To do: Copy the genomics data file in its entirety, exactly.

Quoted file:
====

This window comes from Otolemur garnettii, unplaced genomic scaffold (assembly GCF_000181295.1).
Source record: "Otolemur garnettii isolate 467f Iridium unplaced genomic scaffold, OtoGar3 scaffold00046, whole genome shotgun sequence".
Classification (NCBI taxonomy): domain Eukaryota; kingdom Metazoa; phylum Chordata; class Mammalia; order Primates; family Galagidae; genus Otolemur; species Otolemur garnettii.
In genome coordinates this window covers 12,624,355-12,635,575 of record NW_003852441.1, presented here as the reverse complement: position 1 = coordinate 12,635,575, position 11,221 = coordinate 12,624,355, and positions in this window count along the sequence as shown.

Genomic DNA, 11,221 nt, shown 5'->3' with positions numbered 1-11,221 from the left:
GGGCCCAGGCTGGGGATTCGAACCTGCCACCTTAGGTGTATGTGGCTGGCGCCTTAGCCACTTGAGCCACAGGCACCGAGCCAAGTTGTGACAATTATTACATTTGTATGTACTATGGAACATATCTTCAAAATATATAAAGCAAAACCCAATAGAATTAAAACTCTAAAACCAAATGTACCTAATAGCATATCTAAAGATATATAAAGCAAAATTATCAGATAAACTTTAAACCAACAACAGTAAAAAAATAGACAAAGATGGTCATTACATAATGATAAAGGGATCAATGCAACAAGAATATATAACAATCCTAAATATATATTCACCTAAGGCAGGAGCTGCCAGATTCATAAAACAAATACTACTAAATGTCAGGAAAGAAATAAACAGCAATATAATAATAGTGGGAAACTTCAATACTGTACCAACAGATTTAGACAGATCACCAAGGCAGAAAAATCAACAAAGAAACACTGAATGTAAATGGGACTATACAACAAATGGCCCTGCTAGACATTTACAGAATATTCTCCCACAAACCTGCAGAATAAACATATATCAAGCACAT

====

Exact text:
This window comes from Otolemur garnettii, unplaced genomic scaffold (assembly GCF_000181295.1).
Source record: "Otolemur garnettii isolate 467f Iridium unplaced genomic scaffold, OtoGar3 scaffold00046, whole genome shotgun sequence".
Classification (NCBI taxonomy): domain Eukaryota; kingdom Metazoa; phylum Chordata; class Mammalia; order Primates; family Galagidae; genus Otolemur; species Otolemur garnettii.
In genome coordinates this window covers 12,624,355-12,635,575 of record NW_003852441.1, presented here as the reverse complement: position 1 = coordinate 12,635,575, position 11,221 = coordinate 12,624,355, and positions in this window count along the sequence as shown.

Genomic DNA, 11,221 nt, shown 5'->3' with positions numbered 1-11,221 from the left:
GGGCCCAGGCTGGGGATTCGAACCTGCCACCTTAGGTGTATGTGGCTGGCGCCTTAGCCACTTGAGCCACAGGCACCGAGCCAAGTTGTGACAATTATTACATTTGTATGTACTATGGAACATATCTTCAAAATATATAAAGCAAAACCCAATAGAATTAAAACTCTAAAACCAAATGTACCTAATAGCATATCTAAAGATATATAAAGCAAAATTATCAGATAAACTTTAAACCAACAACAGTAAAAAAATAGACAAAGATGGTCATTACATAATGATAAAGGGATCAATGCAACAAGAATATATAACAATCCTAAATATATATTCACCTAAGGCAGGAGCTGCCAGATTCATAAAACAAATACTACTAAATGTCAGGAAAGAAATAAACAGCAATATAATAATAGTGGGAAACTTCAATACTGTACCAACAGATTTAGACAGATCACCAAGGCAGAAAAATCAACAAAGAAACACTGAATGTAAATGGGACTATACAACAAATGGCCCTGCTAGACATTTACAGAATATTCTCCCACAAACCTGCAGAATAAACATATATCAAGCACAT